The Twelve Months of Oyster Farming
Island Creek grows standard Eastern oysters (Crassostrea Virginica), the only species that is native to the East Coast. The bulk of the oysters the company sells are just over three inches long and have a deep, rounded cup. Some are a little smaller; and some have a special rounded shape customized for one restaurant customer.
OYSTERS ARE AFFECTED BY THEIR ENVIRONMENT AND THE SEASONS. THEIR FLAVOR IS DETERMINED BY THE SALTINESS OF THE WATER THEY GROW IN AND THE PHYTOPLANKTON THEY EAT; THE TEXTURE IS AFFECTED BY WATER TEMPERATURE. COLD-WATER OYSTERS, LIKE ISLAND CREEKS, TEND TO BE FIRMER AND BRINIER THAN, SAY, GULF OYSTERS.
Phytoplankton blooms in the spring, when the water is warmer, so that’s when oysters start their most intense feeding. In most locations, they spawn in summer when the water temperature is highest. The algae fade away in the fall and are gone by winter. Like land animals that stock up for hibernation, oysters gorge during the fall, building up on glycogen and amino acids. This makes them sweeter, so fall is generally considered the ideal time to consume oysters. But the idea of only eating them during months ending in ‘R,’ which came about before the time of refrigeration, is no longer valid. Oysters are now harvested year-round and can be eaten any time, as long as they have been handled properly.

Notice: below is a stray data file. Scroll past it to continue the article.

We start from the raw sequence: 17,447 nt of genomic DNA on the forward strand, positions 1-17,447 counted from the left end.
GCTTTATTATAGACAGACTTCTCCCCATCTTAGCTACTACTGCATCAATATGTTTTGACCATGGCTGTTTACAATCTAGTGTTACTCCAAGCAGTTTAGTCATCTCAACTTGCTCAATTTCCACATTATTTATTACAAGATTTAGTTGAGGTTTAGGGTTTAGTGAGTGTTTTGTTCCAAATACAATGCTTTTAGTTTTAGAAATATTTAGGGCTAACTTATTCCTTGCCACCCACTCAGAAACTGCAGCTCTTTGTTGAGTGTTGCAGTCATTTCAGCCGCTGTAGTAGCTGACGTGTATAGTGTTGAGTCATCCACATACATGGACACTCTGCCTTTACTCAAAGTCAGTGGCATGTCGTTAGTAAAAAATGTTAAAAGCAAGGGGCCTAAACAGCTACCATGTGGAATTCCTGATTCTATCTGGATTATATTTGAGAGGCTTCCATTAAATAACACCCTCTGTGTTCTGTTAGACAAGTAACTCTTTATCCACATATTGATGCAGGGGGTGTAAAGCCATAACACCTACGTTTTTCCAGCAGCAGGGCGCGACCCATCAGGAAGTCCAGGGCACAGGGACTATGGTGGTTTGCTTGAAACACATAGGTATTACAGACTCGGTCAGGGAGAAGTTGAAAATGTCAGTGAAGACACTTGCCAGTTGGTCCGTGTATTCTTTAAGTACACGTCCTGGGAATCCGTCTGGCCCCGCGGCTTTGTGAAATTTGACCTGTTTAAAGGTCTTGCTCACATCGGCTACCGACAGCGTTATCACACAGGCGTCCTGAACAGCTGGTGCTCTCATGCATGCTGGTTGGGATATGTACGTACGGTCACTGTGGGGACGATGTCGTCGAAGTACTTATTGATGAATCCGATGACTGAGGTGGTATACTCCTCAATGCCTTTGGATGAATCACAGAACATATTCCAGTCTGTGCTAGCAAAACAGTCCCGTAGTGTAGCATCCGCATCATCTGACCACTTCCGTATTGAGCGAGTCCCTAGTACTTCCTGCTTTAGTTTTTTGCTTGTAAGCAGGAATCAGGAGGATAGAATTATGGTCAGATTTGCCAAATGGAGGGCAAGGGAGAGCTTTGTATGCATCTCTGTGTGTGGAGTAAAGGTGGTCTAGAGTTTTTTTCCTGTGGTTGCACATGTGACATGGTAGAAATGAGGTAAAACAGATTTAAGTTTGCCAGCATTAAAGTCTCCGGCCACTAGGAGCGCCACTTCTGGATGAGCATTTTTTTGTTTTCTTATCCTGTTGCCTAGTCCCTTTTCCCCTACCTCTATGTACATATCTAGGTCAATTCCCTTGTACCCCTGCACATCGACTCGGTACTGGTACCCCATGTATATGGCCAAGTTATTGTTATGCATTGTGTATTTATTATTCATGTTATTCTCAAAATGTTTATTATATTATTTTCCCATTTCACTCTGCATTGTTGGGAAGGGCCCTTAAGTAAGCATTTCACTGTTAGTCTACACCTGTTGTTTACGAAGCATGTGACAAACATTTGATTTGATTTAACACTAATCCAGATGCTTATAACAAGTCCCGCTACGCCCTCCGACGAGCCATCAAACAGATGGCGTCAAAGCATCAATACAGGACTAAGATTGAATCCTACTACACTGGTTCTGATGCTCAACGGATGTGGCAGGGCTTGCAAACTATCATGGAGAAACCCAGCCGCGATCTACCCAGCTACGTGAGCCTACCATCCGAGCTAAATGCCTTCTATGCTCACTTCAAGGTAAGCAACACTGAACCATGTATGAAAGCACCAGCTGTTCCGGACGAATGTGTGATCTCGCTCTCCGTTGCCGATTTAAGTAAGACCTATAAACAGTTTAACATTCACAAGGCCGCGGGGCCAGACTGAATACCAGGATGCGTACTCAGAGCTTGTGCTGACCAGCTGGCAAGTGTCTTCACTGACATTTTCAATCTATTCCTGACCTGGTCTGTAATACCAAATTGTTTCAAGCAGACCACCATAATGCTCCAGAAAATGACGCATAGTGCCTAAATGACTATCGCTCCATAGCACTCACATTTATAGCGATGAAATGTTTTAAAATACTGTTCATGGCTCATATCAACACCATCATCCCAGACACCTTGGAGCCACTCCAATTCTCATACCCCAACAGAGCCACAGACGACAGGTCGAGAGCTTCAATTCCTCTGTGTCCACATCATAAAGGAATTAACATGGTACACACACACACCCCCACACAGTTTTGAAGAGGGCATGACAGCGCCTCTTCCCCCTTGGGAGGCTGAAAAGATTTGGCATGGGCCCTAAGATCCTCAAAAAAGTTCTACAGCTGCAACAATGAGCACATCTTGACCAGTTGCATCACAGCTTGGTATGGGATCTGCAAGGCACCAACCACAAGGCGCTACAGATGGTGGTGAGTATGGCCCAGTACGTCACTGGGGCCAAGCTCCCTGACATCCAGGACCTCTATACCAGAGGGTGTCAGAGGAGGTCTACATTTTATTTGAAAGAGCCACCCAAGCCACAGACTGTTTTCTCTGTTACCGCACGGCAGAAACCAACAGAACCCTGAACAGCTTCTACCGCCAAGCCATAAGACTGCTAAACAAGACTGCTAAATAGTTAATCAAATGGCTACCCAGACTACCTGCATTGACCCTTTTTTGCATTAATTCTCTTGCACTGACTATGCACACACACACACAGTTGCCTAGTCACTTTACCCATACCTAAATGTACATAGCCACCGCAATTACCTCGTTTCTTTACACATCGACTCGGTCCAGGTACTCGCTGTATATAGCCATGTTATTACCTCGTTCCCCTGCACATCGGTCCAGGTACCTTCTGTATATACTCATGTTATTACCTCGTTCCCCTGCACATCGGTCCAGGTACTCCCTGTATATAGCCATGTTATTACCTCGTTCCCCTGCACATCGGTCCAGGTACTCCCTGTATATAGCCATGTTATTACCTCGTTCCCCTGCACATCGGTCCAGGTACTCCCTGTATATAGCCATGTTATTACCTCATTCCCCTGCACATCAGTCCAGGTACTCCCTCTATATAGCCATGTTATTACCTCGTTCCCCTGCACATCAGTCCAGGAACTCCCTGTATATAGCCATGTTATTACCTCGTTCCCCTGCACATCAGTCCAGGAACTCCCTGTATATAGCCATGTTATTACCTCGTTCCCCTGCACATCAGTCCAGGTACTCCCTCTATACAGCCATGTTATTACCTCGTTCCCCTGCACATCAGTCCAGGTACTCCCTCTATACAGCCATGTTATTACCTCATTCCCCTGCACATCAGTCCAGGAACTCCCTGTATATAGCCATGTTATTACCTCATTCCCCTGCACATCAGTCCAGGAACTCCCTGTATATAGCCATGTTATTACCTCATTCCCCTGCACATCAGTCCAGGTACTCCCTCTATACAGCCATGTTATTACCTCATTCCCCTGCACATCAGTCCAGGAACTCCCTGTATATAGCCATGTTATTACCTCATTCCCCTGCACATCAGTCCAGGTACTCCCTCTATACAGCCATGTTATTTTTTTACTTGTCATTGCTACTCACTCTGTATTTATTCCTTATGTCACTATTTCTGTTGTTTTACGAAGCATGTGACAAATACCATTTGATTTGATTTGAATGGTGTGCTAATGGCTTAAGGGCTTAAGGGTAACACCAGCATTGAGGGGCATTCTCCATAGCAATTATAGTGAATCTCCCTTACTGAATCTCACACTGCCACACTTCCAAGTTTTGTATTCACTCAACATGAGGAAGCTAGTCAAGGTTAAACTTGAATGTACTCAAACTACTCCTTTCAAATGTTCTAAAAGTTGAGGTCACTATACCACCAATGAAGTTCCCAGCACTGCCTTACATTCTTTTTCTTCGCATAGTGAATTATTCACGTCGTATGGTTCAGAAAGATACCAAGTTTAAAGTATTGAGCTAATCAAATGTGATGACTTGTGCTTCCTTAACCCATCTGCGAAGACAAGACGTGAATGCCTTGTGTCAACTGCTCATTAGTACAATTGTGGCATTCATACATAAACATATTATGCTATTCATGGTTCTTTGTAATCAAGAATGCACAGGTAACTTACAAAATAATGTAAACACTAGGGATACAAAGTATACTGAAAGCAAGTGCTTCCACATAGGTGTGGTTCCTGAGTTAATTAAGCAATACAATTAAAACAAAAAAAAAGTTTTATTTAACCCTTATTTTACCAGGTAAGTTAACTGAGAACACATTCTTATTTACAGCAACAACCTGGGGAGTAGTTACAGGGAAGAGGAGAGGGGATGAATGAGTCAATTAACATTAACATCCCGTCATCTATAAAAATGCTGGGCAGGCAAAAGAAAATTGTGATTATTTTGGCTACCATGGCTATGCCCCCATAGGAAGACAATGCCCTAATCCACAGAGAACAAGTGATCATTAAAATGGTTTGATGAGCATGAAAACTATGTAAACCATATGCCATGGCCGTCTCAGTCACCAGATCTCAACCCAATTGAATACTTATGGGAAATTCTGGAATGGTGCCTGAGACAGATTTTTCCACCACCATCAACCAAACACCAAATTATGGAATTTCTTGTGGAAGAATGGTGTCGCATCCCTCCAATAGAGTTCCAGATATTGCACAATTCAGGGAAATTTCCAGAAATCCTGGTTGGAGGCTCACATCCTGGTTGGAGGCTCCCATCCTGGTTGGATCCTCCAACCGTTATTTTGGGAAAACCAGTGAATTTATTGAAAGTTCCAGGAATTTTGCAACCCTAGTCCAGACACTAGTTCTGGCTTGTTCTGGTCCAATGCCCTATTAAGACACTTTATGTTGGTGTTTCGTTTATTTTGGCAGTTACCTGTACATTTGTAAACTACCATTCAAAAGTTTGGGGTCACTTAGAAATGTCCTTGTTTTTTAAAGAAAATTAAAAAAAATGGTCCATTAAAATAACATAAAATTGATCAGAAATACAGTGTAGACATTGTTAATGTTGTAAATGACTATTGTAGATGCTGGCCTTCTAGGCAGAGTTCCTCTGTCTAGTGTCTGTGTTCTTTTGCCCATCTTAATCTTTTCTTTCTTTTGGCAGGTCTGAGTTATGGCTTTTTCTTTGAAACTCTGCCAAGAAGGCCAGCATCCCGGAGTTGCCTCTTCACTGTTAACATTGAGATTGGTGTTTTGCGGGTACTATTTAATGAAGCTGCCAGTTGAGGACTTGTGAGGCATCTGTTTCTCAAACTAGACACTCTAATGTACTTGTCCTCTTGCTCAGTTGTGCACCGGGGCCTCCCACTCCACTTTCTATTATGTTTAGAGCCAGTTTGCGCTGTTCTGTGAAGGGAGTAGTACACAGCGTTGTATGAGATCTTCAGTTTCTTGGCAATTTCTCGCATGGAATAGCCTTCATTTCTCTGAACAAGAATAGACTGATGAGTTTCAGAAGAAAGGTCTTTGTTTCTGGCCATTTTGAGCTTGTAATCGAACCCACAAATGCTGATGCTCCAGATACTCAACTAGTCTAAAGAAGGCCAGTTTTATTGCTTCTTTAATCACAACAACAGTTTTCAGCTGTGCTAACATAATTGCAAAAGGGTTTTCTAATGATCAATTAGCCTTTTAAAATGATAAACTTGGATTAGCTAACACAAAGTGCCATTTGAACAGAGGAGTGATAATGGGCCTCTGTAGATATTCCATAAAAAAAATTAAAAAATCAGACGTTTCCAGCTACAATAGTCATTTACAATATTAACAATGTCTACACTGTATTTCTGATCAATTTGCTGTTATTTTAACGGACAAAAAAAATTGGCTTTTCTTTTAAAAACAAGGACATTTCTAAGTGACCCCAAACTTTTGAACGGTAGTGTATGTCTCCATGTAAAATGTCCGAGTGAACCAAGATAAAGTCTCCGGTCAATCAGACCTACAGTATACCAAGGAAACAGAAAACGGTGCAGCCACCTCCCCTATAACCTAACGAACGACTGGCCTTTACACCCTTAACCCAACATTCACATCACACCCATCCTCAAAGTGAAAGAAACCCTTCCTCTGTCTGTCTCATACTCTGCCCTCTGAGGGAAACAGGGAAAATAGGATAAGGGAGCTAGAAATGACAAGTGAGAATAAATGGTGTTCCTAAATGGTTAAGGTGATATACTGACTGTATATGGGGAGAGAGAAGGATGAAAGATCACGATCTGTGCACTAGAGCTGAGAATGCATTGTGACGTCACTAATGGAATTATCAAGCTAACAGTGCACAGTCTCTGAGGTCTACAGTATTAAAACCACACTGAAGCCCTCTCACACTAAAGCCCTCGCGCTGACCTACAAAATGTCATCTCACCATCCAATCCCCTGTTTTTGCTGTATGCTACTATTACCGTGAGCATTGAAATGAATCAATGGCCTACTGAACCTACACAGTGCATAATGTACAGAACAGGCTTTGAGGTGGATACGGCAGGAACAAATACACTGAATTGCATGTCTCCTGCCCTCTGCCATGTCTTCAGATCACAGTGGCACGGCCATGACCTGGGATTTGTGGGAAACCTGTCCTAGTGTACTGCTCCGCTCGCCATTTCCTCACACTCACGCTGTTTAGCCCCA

Beyond the environmental influences, the hand of the farmer plays an important role in the final product. Island Creek grows its oysters from seed—and since 2015 even creates seed—monitoring their growth and doing everything possible, within the vagaries of nature, to ensure a delicious end product.
When the seeds are about the size of a pepper flake, they are placed in upwellers (underwater silos, below piers, where water is continuously pumped over the oysters), where they double in size every day. Six months later, when they are about 1/4 inch, Island Creek’s crew sets the oysters in the mud, where they grow for a year, until they are slightly over three inches. Their life at the bottom of the bay gives them a rough-and-tumbled look with deep flutes and round cups.
Reflecting the subtleties of location and technique, Island Creek has developed two additional varieties, Row 34 and Aunt Dotty’s oysters. Row 34s grow in raised trays 18 inches off the ocean floor, in the part of the farm that is closest to the mouth of the bay. Row 34s are more delicate than Island Creeks. They have more of a teardrop shape with a shallower cup. The meat is a different texture with a more earthy flavor. Named for Bennett’s aunt, the Aunt Dotty’s are planted on plastic trays that are set on the tidal flats in the mouth of Plymouth Bay (Plymouth is the town next to Duxbury). They take about three years to grow. Bennett pulls them out of the water every winter, storing them in his root cellar so they don’t freeze, and returns them to the flats in April. Aunt Dotty’s have a different shape than either Island Creeks or Row 34s because they move around in the water more than either variety; and they have a different flavor profile due to the composition of algae that floats at the top of the water. They are rich and sweet, lightly briny with a mineral finish.